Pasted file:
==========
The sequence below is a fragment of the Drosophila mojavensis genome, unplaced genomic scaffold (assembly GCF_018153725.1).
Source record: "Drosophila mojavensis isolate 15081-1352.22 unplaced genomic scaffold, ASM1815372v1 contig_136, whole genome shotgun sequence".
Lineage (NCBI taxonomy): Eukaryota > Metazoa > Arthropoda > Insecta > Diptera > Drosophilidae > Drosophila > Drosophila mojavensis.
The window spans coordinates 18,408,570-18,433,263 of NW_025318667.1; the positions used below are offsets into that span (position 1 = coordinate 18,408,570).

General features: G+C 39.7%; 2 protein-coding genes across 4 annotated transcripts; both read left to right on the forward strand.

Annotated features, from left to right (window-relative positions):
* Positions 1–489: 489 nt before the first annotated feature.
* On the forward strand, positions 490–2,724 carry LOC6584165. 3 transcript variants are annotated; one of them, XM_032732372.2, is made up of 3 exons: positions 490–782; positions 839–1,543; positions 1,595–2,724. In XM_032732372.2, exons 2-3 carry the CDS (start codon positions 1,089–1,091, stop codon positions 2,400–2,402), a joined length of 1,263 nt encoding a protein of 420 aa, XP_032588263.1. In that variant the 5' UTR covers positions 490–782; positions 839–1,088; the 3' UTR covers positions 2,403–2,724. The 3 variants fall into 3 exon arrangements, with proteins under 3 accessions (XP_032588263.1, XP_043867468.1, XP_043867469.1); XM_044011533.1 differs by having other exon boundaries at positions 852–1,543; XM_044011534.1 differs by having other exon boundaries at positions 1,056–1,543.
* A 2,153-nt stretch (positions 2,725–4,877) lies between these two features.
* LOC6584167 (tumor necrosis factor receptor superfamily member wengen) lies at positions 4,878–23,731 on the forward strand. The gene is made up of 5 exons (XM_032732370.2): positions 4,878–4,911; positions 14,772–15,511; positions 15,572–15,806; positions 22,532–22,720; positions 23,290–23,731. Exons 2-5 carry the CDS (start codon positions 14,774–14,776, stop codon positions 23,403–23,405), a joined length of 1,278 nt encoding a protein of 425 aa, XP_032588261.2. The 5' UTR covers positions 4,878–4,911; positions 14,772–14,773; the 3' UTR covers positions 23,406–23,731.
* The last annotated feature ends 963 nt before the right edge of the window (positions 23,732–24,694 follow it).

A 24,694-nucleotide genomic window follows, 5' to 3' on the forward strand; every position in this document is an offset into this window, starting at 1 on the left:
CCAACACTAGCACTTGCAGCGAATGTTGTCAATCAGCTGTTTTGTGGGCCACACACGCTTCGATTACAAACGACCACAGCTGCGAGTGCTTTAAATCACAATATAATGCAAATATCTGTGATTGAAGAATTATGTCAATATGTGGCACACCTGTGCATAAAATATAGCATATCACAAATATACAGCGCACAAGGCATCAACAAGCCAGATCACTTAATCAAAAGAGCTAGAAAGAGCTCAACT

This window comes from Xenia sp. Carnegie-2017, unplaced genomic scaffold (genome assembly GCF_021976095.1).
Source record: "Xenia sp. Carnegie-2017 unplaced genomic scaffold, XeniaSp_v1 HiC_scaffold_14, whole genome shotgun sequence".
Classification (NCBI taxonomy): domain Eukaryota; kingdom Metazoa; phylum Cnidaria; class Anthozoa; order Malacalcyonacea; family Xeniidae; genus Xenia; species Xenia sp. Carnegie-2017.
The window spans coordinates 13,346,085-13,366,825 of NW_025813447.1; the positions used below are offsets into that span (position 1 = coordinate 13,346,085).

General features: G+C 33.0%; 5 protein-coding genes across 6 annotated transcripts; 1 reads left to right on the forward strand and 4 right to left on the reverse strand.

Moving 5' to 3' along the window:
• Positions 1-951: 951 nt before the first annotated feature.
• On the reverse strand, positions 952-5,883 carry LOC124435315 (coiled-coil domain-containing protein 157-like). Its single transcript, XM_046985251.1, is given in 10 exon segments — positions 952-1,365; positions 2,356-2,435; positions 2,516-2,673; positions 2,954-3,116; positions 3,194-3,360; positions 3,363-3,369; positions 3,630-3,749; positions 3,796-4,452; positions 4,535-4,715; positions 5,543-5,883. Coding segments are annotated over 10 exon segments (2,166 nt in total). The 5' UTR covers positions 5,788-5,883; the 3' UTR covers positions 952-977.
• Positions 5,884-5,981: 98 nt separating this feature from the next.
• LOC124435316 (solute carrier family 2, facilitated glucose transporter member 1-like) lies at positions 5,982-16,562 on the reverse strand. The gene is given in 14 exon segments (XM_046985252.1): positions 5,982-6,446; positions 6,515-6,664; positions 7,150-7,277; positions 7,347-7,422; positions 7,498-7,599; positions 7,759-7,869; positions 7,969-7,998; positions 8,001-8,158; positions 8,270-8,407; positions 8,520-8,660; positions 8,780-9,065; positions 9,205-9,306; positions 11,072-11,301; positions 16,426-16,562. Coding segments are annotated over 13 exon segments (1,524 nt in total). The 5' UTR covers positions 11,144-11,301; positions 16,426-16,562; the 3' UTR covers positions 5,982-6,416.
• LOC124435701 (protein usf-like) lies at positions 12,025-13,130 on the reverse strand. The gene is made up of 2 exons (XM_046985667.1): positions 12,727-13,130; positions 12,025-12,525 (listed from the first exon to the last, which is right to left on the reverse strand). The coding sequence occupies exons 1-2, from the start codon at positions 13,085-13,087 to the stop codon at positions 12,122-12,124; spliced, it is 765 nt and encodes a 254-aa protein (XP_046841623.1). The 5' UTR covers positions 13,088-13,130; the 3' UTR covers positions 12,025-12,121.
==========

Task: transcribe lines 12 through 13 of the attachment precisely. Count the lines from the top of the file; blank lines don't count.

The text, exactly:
A 24,694-nucleotide genomic window follows, 5' to 3' on the forward strand; every position in this document is an offset into this window, starting at 1 on the left:
CCAACACTAGCACTTGCAGCGAATGTTGTCAATCAGCTGTTTTGTGGGCCACACACGCTTCGATTACAAACGACCACAGCTGCGAGTGCTTTAAATCACAATATAATGCAAATATCTGTGATTGAAGAATTATGTCAATATGTGGCACACCTGTGCATAAAATATAGCATATCACAAATATACAGCGCACAAGGCATCAACAAGCCAGATCACTTAATCAAAAGAGCTAGAAAGAGCTCAACT